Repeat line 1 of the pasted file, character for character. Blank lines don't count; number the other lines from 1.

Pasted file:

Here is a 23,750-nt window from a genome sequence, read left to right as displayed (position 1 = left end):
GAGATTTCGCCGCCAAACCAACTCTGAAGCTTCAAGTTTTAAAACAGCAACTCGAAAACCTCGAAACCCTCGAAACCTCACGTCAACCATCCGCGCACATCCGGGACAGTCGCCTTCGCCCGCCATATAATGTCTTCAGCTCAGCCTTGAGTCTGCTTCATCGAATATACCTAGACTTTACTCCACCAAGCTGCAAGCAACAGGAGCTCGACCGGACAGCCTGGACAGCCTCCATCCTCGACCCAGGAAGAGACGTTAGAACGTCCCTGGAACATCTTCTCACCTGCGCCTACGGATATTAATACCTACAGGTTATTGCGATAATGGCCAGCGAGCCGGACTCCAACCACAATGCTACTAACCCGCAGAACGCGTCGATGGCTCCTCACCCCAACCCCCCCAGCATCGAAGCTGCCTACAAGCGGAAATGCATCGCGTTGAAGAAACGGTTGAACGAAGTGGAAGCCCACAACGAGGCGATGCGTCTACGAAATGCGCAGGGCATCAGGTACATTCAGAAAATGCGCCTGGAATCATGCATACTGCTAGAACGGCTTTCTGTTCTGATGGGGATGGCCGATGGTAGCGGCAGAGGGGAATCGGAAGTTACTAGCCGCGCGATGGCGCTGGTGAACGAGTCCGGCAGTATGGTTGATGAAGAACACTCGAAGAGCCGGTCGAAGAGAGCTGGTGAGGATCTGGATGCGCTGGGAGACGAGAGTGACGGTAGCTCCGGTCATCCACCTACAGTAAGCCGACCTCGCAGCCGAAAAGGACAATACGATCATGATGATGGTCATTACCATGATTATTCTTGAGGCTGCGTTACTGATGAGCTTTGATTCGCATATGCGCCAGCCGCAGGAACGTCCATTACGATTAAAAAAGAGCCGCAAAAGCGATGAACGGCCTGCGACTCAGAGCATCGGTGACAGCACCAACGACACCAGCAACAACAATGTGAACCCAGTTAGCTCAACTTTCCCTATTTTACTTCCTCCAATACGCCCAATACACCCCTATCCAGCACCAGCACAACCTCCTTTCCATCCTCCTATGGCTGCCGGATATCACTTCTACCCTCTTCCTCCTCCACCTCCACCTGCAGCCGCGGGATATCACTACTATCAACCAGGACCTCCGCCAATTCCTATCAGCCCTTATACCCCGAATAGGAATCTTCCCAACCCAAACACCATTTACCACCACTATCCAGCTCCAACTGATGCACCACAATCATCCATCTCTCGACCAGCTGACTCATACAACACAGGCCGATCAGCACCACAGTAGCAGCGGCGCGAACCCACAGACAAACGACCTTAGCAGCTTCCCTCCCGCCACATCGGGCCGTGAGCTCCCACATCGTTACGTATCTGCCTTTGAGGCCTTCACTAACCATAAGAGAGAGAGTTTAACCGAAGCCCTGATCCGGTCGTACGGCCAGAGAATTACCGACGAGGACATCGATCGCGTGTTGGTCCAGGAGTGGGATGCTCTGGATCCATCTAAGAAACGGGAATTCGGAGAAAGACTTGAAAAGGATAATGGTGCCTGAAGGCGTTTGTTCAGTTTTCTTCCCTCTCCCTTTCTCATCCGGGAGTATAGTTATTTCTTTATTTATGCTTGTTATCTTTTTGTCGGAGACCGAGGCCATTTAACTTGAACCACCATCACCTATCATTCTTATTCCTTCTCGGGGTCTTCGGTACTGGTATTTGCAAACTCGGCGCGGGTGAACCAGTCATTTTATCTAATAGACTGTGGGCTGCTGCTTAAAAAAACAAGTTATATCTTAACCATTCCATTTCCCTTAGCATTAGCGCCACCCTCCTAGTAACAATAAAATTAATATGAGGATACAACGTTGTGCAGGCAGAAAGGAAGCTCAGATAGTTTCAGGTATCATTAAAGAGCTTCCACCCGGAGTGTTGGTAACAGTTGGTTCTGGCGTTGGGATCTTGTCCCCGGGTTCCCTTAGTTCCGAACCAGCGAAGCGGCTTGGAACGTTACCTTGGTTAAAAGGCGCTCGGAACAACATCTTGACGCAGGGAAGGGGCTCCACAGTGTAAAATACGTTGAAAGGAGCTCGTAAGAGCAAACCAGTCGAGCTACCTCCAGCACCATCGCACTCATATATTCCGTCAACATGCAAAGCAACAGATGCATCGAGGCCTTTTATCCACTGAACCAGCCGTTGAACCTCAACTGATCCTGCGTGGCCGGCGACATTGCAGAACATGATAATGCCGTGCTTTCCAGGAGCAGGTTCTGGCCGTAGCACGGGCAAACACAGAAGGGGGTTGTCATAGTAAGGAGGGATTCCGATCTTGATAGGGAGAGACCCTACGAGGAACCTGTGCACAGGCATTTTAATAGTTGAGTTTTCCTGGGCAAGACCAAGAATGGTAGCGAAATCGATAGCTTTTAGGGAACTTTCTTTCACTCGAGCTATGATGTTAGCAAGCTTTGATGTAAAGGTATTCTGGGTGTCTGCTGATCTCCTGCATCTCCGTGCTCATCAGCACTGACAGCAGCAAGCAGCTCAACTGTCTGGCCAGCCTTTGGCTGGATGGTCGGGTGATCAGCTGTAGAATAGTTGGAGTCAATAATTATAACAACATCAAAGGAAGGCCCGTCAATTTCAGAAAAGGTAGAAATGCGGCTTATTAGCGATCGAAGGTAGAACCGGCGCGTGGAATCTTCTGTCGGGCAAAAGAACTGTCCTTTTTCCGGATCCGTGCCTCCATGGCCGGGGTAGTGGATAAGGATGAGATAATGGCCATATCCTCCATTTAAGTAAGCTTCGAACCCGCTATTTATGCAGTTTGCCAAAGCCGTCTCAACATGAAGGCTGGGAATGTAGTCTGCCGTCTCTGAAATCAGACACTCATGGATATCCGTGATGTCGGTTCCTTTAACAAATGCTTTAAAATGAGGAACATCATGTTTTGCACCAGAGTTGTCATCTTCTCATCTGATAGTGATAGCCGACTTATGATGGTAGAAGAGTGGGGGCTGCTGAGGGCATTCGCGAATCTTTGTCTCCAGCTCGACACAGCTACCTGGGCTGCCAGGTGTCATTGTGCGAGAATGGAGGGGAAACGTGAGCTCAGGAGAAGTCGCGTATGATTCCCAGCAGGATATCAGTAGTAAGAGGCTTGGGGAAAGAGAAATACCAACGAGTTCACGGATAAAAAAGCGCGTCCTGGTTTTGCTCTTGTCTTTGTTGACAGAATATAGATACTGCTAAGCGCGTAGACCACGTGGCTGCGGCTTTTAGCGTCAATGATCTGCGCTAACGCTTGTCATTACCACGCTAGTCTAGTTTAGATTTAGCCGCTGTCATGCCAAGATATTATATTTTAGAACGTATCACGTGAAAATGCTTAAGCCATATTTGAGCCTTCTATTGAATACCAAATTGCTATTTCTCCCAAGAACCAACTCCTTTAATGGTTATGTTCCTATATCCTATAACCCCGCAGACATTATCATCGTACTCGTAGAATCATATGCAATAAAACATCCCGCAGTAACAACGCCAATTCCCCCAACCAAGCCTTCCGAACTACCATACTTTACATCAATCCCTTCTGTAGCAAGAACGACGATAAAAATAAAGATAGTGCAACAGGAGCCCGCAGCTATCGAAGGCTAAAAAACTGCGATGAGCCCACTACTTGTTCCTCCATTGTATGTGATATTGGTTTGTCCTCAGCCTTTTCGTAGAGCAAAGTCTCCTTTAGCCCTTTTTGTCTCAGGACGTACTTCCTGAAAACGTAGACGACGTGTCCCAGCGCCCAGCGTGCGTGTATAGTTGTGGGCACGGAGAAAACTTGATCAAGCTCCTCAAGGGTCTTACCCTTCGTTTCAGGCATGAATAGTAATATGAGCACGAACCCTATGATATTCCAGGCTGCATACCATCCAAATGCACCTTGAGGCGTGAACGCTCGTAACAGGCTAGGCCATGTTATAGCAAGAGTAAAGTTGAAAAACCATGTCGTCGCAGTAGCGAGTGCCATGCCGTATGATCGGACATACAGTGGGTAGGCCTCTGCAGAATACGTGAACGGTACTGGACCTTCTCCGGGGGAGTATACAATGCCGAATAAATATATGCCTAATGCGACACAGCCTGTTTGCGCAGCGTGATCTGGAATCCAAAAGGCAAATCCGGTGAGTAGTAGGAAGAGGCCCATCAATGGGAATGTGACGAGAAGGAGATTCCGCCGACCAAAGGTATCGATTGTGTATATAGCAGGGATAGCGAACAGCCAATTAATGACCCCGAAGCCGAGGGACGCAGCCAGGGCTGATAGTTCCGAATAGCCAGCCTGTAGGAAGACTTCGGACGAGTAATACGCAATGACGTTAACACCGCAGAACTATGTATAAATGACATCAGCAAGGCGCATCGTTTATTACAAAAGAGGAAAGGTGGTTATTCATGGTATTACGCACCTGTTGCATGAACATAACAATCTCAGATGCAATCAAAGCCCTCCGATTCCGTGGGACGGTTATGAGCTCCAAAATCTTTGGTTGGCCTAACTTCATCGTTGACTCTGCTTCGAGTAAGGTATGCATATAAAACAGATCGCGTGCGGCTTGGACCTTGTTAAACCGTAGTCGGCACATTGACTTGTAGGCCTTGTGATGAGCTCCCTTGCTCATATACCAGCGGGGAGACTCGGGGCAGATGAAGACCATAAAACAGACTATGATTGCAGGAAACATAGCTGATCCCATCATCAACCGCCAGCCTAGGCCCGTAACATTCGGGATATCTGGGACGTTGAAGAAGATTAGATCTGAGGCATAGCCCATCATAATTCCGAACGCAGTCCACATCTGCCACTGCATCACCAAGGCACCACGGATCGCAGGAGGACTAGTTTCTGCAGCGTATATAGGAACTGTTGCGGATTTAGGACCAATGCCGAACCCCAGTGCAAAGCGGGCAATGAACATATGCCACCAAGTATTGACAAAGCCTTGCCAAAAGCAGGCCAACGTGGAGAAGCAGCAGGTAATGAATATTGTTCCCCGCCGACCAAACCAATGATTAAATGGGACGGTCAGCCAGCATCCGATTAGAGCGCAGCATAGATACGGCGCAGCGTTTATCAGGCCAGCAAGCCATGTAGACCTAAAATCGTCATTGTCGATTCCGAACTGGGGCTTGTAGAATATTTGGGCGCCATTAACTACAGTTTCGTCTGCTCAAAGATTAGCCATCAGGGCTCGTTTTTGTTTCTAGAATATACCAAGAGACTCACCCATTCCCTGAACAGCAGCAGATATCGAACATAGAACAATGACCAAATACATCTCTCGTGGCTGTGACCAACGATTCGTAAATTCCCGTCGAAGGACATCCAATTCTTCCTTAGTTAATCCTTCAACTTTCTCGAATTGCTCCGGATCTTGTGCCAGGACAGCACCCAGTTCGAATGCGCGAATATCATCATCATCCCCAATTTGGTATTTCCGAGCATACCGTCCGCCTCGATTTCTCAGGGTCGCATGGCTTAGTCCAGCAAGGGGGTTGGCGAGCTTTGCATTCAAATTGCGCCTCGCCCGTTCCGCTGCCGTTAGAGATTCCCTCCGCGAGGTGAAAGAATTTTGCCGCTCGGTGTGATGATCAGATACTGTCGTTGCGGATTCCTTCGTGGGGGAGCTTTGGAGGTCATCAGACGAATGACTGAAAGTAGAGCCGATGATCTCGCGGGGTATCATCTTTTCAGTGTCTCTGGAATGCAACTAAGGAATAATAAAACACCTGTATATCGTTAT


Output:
Here is a 23,750-nt window from a genome sequence, read left to right as displayed (position 1 = left end):